During the Madhya Pradesh assembly elections in 2013, the BSP got five seats with 6.42 percent vote share. In the Bundelkhand region, the BSP’s vote share went up to around 10 percent. The BSP can play an important role in securing a majority to the Congress as a coalition partner.
2) Any ‘non-Congress, non-BJP’ pre-election alliance will harm the Congress.
It seems difficult that the Congress will form alliances with parties like TDP (Andhra Pradesh), Trinamool (West Bengal), CPM or YSR Congress (Andhra Pradesh). These parties are seen moving towards a non-Congress, non-BJP alliance.
But no Congress alliance will work without the BSP. JD (S) and BSP had formed a similar alliance just before the Karnataka elections but the results were not clear.
The Congress-JD (S) -BSP alliance would have voted 57 percent in its favor in this election. But BJP emerged as the single largest party with 36 percent votes. The result of Karnataka proves that the Congress should have a pre-election alliance. Even in those areas where Congress is strong, it should combine.
The BJP had tied up with smaller parties like Suheldev Bharatiya Samaj Party and Apna Dal in the Uttar Pradesh elections. This should also be taken as a lesson for small parties. At present, the Congress has only one solid alliance with the Rashtriya Janata Dal (RJD). Since it is in Bihar where Congress is weak and number four party.
Congress should take a back seat in Uttar Pradesh. Meaning that the SP-BSP should be associated with the alliance. But in other states, an alliance with the BSP can give the Congress legitimate seats.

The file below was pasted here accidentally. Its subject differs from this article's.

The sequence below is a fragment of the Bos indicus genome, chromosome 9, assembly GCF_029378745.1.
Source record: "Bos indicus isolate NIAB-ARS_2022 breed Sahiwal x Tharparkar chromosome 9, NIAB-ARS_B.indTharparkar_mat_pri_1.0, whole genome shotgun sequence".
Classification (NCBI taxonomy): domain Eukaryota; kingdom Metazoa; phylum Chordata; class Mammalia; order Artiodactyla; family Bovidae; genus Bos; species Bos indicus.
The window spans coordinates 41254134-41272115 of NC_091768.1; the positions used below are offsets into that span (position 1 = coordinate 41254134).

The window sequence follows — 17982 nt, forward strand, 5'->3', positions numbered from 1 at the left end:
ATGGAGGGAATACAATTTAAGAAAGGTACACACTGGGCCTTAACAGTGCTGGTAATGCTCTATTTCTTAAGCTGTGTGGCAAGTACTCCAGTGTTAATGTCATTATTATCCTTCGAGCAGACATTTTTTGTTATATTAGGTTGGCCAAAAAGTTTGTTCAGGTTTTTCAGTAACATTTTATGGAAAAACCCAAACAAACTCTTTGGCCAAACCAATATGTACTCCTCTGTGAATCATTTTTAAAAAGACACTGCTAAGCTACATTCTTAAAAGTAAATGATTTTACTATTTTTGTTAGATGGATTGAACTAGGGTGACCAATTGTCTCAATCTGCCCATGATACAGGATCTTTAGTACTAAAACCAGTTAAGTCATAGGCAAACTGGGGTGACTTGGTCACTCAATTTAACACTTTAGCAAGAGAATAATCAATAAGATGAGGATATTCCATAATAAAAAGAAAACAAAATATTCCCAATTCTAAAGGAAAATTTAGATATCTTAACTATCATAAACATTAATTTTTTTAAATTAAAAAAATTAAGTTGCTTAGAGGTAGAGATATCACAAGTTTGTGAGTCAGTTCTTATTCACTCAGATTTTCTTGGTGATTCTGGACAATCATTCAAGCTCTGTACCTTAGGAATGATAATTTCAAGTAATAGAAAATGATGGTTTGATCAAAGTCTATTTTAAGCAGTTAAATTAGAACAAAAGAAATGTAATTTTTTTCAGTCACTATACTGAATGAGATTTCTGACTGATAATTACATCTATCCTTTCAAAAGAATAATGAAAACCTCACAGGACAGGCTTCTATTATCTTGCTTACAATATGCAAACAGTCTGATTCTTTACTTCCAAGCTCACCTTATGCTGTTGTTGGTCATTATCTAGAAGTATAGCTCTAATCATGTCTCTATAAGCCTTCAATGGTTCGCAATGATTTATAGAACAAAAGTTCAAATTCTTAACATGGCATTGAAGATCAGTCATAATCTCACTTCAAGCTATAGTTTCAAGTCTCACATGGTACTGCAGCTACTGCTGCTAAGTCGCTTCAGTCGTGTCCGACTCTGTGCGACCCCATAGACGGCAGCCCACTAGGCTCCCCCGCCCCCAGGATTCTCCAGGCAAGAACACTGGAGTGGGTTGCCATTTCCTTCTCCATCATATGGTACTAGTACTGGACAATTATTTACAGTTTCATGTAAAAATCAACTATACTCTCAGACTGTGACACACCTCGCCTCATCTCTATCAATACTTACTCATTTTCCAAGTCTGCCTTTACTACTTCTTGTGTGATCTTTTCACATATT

3) Congress will emerge as a Dalit-Bahujan-centric party when it comes with BSP
The Congress should abandon the politics of ‘soft Hindutva’ and form a strong Bahujan alliance, in which the participation of OBCs, Dalits and Muslims. If the Congress shows speed in alliances with parties of its kind, then the BJP will find out the issues that divide Hindu-Muslim. Congress will present SP and BSP as Muslim appeasement parties. The BJP will do its utmost to support Hindu voters.
However, against these issues, the Congress alliance can raise issues like the SC-ST Act or the UGC’s new rules on the difference in reservation policies. These issues will put BJP on the defensive.
The BSP has been supporting the Congress-led UPA since 2004. In the Center and in many states such as Uttarakhand, the BSP has saved the Congress. In Karnataka too, Mayawati has played an important role in forging an alliance between Sonia Gandhi and JD (S) chief HD Deve Gowda.
There is no doubt that Mayawati also dreams of becoming Prime Minister. The 2019 Lok Sabha election is also an opportunity for him to fulfill his ambitions. But the Congress can leave this question fixed after the election. The Congress can leave the candidature for the post open by not telling Rahul Gandhi as the only Prime Ministerial candidate.
There may be opposition from within the Congress on the issue of alliance with the BSP. They may be afraid of the return of BSP. The reason is that the rise of BSP in Uttar Pradesh in the 1980s led to the political downfall of the Congress. But the Congress should realize that the claim and expectations are very high in the 2019 elections.
Karnataka has once again underlined the need for opposition unity. The Congress party should focus on this.